Entrepreneurial Training Program manager

Valley Economic Development Center

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Q Do I need a business license?

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A If you are operating a business, you need a license from the city where your business is located. If you want financing from a bank or from a government loan program, or if you do business with any government agency, you must have a license.

In Los Angeles, a business license will cost you $75 to $125 annually. In unincorporated areas of Los Angeles County, you must get a county business license.

Some cities, such as Los Angeles and Burbank, require that if you do any business there, even if you are based elsewhere, you must have a license from that city. This means that if you want to take your goods to a trade show in Los Angeles, even if it's only for a few days, you will need a city of Los Angeles business license.

--Bill Fallon

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Q I'll be working out of a spare bedroom in my home. Do I have to complete all these requirements for my home-based business?

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A If you're working out of your home, zoning considerations are very important. At your local city hall, or at the Los Angeles County courthouse if you live in an unincorporated county area, you can find out what kind of zone your home is in and what kinds of restrictions apply there. For instance, commercial business signs are typically not allowed in a single-family residential zone. Some kinds of home businesses are not legal in residential zones.

We recommend that you obtain a business license even if you are starting a consulting firm or a typing service in your home. After all, a business is a business. Research shows you are more likely to be successful if you take the steps to make your home business legal and official. Local cities' fees vary widely, from less than $50 a year to a percentage of your gross receipts that may add up to more than $2,000 annually.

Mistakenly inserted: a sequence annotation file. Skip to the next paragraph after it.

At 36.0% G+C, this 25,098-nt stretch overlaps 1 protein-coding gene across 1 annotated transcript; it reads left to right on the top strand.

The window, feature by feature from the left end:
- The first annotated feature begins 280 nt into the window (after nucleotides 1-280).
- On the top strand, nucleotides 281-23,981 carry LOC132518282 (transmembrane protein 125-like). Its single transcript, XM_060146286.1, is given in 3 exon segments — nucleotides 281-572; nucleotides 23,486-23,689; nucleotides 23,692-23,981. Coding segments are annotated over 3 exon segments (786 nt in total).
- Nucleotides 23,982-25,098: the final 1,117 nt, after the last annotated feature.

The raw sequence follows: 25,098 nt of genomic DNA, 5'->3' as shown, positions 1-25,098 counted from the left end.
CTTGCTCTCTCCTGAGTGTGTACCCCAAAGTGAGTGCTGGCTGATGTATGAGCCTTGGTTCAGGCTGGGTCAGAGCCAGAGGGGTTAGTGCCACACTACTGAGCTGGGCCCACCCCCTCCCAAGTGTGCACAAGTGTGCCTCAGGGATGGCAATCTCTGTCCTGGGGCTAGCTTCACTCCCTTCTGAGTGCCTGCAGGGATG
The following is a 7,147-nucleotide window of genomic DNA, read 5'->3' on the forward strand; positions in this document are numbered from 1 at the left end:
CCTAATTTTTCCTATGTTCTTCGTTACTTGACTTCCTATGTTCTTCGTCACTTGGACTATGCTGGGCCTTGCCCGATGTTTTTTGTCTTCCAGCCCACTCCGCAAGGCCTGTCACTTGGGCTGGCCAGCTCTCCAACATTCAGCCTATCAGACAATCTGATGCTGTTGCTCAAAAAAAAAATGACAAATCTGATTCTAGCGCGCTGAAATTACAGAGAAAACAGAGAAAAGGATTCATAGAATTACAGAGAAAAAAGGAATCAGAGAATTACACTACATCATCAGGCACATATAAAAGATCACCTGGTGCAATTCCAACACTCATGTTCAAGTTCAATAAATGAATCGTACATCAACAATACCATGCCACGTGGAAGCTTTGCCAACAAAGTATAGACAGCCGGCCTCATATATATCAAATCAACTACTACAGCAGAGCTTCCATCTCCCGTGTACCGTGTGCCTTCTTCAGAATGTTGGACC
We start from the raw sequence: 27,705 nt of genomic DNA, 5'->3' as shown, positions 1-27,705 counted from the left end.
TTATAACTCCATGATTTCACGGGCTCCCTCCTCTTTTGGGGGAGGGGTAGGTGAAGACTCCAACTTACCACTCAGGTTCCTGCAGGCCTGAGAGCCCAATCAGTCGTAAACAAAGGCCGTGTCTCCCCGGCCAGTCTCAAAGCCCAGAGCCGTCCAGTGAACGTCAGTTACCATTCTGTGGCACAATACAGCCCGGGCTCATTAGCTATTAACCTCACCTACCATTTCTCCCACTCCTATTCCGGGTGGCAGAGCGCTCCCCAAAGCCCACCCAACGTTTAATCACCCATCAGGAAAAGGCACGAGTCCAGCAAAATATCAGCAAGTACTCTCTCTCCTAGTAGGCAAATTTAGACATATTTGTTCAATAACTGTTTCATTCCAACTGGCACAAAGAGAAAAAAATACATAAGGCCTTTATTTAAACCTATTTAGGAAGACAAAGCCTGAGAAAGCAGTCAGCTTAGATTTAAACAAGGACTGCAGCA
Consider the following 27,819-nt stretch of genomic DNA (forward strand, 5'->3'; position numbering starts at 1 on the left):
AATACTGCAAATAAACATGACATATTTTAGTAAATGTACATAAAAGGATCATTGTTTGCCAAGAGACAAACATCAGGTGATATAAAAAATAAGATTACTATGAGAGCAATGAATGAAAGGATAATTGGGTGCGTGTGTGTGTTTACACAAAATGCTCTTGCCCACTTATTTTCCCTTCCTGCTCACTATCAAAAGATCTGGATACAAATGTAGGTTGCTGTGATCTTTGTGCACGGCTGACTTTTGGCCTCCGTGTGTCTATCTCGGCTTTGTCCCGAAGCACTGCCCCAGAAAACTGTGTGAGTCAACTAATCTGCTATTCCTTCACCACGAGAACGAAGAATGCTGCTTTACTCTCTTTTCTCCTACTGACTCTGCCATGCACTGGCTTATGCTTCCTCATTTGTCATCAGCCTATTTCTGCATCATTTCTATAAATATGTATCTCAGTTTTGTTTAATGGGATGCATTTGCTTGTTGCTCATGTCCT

If you are a renter or you live in a condominium or development with a homeowners association, you need to check your lease or your association rules to find out whether home businesses are permitted and under what conditions. If your association or lease prohibits home-based businesses, you may be able to appeal or ask for an exemption.

Last, talk to a lawyer who is familiar with small-business start-ups. There are some legal restrictions on manufacturing certain products from home.

--Sarah Edwards

Author with her husband, Paul, of "Working From Home" and other books on home-based businesses.

If you have a question about how to start or operate a small business, please mail it to Karen E. Klein in care of the Los Angeles Times, 1333 S. Mayflower Ave., Suite 100, Monrovia, CA 91016 or e-mail it to business@latimes.com. Include your name and address. The column is designed to answer questions of general interest. It should not be construed as legal advice.